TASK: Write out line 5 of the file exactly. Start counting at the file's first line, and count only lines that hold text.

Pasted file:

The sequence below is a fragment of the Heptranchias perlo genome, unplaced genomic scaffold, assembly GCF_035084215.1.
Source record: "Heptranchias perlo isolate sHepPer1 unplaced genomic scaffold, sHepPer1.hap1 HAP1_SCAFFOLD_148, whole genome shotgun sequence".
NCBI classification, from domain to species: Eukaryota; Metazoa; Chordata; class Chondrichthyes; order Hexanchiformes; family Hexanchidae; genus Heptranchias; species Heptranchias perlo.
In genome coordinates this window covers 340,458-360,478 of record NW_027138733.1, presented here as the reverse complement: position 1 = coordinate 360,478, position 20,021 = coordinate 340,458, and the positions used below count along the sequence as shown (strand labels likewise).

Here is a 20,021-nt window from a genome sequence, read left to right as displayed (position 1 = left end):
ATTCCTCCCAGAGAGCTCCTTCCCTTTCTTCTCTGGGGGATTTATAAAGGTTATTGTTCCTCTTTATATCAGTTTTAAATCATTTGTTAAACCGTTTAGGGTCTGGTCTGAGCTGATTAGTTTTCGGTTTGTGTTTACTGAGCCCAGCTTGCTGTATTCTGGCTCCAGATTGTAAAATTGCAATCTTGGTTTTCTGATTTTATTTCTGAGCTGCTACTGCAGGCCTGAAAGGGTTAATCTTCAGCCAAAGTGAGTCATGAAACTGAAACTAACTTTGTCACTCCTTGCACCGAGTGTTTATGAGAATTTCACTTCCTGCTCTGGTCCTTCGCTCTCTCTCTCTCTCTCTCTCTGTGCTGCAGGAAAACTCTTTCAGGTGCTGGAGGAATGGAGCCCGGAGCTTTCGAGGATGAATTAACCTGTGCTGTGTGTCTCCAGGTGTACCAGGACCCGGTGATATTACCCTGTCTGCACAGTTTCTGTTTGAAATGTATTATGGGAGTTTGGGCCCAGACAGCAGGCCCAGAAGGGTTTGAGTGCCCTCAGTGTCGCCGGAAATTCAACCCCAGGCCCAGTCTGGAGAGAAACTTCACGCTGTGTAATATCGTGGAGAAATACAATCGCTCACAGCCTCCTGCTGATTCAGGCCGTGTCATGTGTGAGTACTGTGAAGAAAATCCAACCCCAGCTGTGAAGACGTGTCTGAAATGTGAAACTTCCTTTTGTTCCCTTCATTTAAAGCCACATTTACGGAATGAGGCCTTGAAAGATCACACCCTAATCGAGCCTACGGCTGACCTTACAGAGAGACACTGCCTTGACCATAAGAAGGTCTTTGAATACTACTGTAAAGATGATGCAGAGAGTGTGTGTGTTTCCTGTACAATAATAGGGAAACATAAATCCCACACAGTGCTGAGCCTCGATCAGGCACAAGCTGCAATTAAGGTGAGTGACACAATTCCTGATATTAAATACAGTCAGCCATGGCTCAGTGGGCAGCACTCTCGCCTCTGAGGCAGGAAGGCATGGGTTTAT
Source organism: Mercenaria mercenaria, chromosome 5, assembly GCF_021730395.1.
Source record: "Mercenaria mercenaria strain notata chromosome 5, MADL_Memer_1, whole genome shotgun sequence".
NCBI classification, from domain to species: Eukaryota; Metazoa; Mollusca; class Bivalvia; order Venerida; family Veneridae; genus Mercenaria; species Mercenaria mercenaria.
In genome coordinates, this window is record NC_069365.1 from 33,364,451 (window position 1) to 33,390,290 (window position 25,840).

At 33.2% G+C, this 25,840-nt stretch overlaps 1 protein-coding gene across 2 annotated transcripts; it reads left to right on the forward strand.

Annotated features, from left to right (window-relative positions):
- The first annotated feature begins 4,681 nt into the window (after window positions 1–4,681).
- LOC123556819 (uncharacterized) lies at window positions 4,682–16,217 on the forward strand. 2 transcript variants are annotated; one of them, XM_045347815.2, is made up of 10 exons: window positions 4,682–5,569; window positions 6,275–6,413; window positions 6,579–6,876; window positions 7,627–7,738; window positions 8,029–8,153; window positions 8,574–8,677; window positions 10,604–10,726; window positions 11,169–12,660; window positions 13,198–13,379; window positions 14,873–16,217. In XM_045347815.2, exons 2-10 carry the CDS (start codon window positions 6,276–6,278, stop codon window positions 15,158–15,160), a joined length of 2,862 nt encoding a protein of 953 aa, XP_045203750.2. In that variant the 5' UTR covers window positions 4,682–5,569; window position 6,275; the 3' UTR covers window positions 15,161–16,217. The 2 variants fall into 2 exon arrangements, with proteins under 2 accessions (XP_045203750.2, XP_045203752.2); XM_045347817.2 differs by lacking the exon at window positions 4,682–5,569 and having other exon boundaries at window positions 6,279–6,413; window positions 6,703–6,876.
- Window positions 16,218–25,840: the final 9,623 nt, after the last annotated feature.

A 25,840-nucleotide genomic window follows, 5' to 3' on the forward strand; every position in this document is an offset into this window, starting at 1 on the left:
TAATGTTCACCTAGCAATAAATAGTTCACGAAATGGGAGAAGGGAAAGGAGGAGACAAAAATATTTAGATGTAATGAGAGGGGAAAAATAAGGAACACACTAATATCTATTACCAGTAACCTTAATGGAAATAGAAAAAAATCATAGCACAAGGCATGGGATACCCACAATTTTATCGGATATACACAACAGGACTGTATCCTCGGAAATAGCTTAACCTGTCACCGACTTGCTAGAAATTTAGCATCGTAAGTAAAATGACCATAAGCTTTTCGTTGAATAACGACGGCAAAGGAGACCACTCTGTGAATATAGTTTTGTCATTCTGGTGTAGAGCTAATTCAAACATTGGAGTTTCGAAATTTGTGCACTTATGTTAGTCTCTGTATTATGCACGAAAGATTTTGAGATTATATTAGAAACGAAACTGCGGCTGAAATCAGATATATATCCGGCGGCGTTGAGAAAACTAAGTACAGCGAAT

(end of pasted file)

Here is a 20,021-nt window from a genome sequence, read left to right as displayed (position 1 = left end):